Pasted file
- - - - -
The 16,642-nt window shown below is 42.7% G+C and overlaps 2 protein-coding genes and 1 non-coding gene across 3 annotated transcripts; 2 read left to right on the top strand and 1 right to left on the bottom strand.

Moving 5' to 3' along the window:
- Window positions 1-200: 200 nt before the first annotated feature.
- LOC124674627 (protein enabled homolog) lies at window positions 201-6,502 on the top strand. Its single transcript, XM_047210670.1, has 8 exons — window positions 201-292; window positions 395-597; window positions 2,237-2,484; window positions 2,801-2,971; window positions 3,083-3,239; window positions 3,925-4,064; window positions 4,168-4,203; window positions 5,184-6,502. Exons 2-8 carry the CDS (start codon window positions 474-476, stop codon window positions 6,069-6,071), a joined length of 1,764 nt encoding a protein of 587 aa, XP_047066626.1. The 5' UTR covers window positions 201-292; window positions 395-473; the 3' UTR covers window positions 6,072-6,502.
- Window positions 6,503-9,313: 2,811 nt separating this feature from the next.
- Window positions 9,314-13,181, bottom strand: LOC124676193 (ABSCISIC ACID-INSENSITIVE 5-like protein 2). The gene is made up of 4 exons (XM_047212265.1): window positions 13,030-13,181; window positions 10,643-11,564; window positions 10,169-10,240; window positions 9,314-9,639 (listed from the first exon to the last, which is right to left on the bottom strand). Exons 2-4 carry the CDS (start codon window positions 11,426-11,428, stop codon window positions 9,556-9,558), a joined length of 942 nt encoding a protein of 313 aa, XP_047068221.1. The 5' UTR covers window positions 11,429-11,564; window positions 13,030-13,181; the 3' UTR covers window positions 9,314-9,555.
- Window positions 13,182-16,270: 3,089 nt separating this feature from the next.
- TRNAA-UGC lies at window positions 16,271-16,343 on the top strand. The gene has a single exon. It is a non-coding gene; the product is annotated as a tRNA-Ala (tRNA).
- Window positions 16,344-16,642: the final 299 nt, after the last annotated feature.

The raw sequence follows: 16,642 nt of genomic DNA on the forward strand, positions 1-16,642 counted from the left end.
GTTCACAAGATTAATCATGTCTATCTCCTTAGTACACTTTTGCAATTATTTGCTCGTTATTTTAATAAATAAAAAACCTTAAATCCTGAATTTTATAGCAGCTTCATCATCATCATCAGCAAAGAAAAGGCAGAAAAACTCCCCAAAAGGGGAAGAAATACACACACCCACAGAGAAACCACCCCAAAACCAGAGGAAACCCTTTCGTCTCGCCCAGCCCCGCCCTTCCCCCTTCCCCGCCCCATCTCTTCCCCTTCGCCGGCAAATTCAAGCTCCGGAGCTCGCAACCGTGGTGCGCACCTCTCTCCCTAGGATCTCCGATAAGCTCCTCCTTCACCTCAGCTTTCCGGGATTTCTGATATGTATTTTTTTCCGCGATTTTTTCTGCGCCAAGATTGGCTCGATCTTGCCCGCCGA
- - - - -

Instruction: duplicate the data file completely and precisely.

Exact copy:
The 16,642-nt window shown below is 42.7% G+C and overlaps 2 protein-coding genes and 1 non-coding gene across 3 annotated transcripts; 2 read left to right on the top strand and 1 right to left on the bottom strand.

Moving 5' to 3' along the window:
- Window positions 1-200: 200 nt before the first annotated feature.
- LOC124674627 (protein enabled homolog) lies at window positions 201-6,502 on the top strand. Its single transcript, XM_047210670.1, has 8 exons — window positions 201-292; window positions 395-597; window positions 2,237-2,484; window positions 2,801-2,971; window positions 3,083-3,239; window positions 3,925-4,064; window positions 4,168-4,203; window positions 5,184-6,502. Exons 2-8 carry the CDS (start codon window positions 474-476, stop codon window positions 6,069-6,071), a joined length of 1,764 nt encoding a protein of 587 aa, XP_047066626.1. The 5' UTR covers window positions 201-292; window positions 395-473; the 3' UTR covers window positions 6,072-6,502.
- Window positions 6,503-9,313: 2,811 nt separating this feature from the next.
- Window positions 9,314-13,181, bottom strand: LOC124676193 (ABSCISIC ACID-INSENSITIVE 5-like protein 2). The gene is made up of 4 exons (XM_047212265.1): window positions 13,030-13,181; window positions 10,643-11,564; window positions 10,169-10,240; window positions 9,314-9,639 (listed from the first exon to the last, which is right to left on the bottom strand). Exons 2-4 carry the CDS (start codon window positions 11,426-11,428, stop codon window positions 9,556-9,558), a joined length of 942 nt encoding a protein of 313 aa, XP_047068221.1. The 5' UTR covers window positions 11,429-11,564; window positions 13,030-13,181; the 3' UTR covers window positions 9,314-9,555.
- Window positions 13,182-16,270: 3,089 nt separating this feature from the next.
- TRNAA-UGC lies at window positions 16,271-16,343 on the top strand. The gene has a single exon. It is a non-coding gene; the product is annotated as a tRNA-Ala (tRNA).
- Window positions 16,344-16,642: the final 299 nt, after the last annotated feature.

The raw sequence follows: 16,642 nt of genomic DNA on the forward strand, positions 1-16,642 counted from the left end.
GTTCACAAGATTAATCATGTCTATCTCCTTAGTACACTTTTGCAATTATTTGCTCGTTATTTTAATAAATAAAAAACCTTAAATCCTGAATTTTATAGCAGCTTCATCATCATCATCAGCAAAGAAAAGGCAGAAAAACTCCCCAAAAGGGGAAGAAATACACACACCCACAGAGAAACCACCCCAAAACCAGAGGAAACCCTTTCGTCTCGCCCAGCCCCGCCCTTCCCCCTTCCCCGCCCCATCTCTTCCCCTTCGCCGGCAAATTCAAGCTCCGGAGCTCGCAACCGTGGTGCGCACCTCTCTCCCTAGGATCTCCGATAAGCTCCTCCTTCACCTCAGCTTTCCGGGATTTCTGATATGTATTTTTTTCCGCGATTTTTTCTGCGCCAAGATTGGCTCGATCTTGCCCGCCGA